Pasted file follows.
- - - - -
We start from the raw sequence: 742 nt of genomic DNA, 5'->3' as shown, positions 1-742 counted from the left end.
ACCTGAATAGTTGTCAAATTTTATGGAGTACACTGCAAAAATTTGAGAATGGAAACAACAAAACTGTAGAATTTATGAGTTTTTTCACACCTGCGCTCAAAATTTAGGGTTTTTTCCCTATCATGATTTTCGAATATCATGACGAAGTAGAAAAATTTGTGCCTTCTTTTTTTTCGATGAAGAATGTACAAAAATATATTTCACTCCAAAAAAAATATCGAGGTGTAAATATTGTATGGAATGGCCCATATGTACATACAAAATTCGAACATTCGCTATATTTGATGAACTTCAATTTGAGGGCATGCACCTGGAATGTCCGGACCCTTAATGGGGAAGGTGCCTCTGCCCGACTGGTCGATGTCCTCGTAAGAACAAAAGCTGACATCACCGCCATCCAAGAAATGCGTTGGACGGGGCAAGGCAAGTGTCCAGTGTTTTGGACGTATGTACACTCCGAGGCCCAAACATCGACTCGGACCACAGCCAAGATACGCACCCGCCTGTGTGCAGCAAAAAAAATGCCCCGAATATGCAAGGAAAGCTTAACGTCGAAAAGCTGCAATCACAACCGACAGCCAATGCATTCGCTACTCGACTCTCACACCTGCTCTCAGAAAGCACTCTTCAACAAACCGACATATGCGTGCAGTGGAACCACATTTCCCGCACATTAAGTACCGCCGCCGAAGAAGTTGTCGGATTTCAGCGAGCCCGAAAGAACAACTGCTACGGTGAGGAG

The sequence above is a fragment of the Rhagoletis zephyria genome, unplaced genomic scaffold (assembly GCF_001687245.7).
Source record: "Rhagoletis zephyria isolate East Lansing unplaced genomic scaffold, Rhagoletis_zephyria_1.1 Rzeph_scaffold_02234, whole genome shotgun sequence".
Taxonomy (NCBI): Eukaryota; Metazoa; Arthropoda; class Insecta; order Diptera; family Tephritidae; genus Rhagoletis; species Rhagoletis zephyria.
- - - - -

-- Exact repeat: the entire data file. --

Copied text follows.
We start from the raw sequence: 742 nt of genomic DNA, 5'->3' as shown, positions 1-742 counted from the left end.
ACCTGAATAGTTGTCAAATTTTATGGAGTACACTGCAAAAATTTGAGAATGGAAACAACAAAACTGTAGAATTTATGAGTTTTTTCACACCTGCGCTCAAAATTTAGGGTTTTTTCCCTATCATGATTTTCGAATATCATGACGAAGTAGAAAAATTTGTGCCTTCTTTTTTTTCGATGAAGAATGTACAAAAATATATTTCACTCCAAAAAAAATATCGAGGTGTAAATATTGTATGGAATGGCCCATATGTACATACAAAATTCGAACATTCGCTATATTTGATGAACTTCAATTTGAGGGCATGCACCTGGAATGTCCGGACCCTTAATGGGGAAGGTGCCTCTGCCCGACTGGTCGATGTCCTCGTAAGAACAAAAGCTGACATCACCGCCATCCAAGAAATGCGTTGGACGGGGCAAGGCAAGTGTCCAGTGTTTTGGACGTATGTACACTCCGAGGCCCAAACATCGACTCGGACCACAGCCAAGATACGCACCCGCCTGTGTGCAGCAAAAAAAATGCCCCGAATATGCAAGGAAAGCTTAACGTCGAAAAGCTGCAATCACAACCGACAGCCAATGCATTCGCTACTCGACTCTCACACCTGCTCTCAGAAAGCACTCTTCAACAAACCGACATATGCGTGCAGTGGAACCACATTTCCCGCACATTAAGTACCGCCGCCGAAGAAGTTGTCGGATTTCAGCGAGCCCGAAAGAACAACTGCTACGGTGAGGAG

The sequence above is a fragment of the Rhagoletis zephyria genome, unplaced genomic scaffold (assembly GCF_001687245.7).
Source record: "Rhagoletis zephyria isolate East Lansing unplaced genomic scaffold, Rhagoletis_zephyria_1.1 Rzeph_scaffold_02234, whole genome shotgun sequence".
Taxonomy (NCBI): Eukaryota; Metazoa; Arthropoda; class Insecta; order Diptera; family Tephritidae; genus Rhagoletis; species Rhagoletis zephyria.